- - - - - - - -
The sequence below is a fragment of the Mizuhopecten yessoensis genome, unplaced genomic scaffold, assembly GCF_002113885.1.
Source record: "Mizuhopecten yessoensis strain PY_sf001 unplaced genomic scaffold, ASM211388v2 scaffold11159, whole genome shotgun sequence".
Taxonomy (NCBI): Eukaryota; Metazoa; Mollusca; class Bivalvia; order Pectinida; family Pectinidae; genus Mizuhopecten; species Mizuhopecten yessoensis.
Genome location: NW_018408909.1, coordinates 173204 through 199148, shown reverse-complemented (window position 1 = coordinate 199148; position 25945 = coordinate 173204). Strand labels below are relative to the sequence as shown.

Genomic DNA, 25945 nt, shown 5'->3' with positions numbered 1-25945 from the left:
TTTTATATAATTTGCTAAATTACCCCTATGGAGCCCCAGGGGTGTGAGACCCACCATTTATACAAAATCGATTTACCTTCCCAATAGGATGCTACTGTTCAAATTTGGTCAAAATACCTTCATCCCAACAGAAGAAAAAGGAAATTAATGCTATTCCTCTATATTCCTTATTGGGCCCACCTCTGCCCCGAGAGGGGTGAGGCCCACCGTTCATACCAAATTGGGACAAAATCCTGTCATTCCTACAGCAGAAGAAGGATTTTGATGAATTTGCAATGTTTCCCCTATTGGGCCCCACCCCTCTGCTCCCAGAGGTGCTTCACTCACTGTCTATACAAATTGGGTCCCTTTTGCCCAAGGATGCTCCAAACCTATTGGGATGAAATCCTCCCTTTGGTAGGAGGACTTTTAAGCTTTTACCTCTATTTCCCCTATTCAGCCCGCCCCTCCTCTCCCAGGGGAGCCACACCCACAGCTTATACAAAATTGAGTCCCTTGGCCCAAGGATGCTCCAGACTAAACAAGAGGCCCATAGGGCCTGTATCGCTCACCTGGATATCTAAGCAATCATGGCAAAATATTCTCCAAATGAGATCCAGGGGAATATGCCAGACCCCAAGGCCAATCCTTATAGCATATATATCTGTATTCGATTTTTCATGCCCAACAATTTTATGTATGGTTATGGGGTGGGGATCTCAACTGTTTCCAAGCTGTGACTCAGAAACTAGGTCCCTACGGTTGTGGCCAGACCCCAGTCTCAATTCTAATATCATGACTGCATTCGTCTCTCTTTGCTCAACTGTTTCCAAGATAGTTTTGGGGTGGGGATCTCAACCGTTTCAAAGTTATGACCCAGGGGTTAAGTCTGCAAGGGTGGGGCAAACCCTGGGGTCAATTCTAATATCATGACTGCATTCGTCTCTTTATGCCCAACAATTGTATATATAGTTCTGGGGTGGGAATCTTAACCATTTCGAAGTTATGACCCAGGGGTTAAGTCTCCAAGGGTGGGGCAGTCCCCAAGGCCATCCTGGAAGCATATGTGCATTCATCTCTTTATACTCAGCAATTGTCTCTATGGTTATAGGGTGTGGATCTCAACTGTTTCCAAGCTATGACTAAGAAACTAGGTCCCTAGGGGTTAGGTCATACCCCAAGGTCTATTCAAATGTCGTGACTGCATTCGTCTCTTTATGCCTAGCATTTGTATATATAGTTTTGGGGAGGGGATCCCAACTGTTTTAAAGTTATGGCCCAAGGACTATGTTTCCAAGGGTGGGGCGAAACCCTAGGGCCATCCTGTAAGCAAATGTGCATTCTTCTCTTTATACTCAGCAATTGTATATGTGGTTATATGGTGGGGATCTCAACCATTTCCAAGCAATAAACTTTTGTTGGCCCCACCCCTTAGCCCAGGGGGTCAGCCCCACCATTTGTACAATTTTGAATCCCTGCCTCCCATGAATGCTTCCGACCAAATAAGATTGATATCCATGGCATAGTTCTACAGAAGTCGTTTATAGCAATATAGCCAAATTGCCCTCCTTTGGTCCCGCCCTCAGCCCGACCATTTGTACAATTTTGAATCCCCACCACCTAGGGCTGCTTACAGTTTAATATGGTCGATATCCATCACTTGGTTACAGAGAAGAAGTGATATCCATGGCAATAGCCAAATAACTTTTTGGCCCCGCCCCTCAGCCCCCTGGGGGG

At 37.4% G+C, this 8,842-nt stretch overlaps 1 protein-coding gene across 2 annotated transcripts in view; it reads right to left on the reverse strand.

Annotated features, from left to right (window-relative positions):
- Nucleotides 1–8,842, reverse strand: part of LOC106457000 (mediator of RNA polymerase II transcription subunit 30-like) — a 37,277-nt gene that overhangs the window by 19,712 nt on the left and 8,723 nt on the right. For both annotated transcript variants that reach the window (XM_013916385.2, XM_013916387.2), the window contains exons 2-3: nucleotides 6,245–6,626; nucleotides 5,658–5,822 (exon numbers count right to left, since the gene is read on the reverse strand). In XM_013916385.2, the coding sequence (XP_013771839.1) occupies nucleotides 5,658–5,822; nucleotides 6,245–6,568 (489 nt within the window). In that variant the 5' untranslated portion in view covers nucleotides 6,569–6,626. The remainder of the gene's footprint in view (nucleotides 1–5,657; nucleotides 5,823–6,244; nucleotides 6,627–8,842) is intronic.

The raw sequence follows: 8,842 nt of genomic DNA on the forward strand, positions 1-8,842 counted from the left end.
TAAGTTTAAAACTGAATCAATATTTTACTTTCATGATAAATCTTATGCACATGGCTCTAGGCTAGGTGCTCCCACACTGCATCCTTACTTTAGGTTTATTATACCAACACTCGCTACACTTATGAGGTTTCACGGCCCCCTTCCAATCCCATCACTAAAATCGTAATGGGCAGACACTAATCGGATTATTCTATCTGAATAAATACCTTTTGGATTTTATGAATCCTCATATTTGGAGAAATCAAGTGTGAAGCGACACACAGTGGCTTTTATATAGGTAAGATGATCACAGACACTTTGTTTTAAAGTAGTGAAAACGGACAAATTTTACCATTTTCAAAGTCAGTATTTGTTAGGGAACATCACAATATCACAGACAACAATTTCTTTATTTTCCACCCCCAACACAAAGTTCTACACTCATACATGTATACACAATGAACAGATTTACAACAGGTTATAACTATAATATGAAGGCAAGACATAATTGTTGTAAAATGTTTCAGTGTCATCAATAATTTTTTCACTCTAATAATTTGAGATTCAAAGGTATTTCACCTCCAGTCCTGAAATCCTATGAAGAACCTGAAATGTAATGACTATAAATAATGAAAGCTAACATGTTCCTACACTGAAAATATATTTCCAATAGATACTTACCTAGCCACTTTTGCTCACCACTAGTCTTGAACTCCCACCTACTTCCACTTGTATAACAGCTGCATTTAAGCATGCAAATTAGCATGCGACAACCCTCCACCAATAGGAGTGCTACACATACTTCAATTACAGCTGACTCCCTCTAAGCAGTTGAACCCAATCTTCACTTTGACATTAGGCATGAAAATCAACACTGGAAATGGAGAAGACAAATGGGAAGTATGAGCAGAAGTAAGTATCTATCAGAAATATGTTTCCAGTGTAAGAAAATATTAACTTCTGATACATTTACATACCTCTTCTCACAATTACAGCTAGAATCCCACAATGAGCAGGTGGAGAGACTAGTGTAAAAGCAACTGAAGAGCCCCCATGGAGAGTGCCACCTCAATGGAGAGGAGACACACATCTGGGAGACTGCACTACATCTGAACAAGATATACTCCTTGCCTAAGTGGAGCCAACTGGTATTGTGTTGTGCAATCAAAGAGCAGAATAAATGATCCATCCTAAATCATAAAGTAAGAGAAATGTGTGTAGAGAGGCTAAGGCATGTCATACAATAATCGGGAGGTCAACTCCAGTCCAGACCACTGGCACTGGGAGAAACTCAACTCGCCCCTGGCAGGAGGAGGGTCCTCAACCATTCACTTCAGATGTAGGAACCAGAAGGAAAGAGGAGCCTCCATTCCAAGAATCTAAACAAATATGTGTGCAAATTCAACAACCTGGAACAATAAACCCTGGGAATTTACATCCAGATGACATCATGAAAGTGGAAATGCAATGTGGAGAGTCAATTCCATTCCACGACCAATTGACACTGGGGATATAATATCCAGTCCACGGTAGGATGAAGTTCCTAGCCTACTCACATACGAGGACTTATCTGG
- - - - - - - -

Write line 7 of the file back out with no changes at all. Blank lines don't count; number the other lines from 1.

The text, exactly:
At 37.4% G+C, this 8,842-nt stretch overlaps 1 protein-coding gene across 2 annotated transcripts in view; it reads right to left on the reverse strand.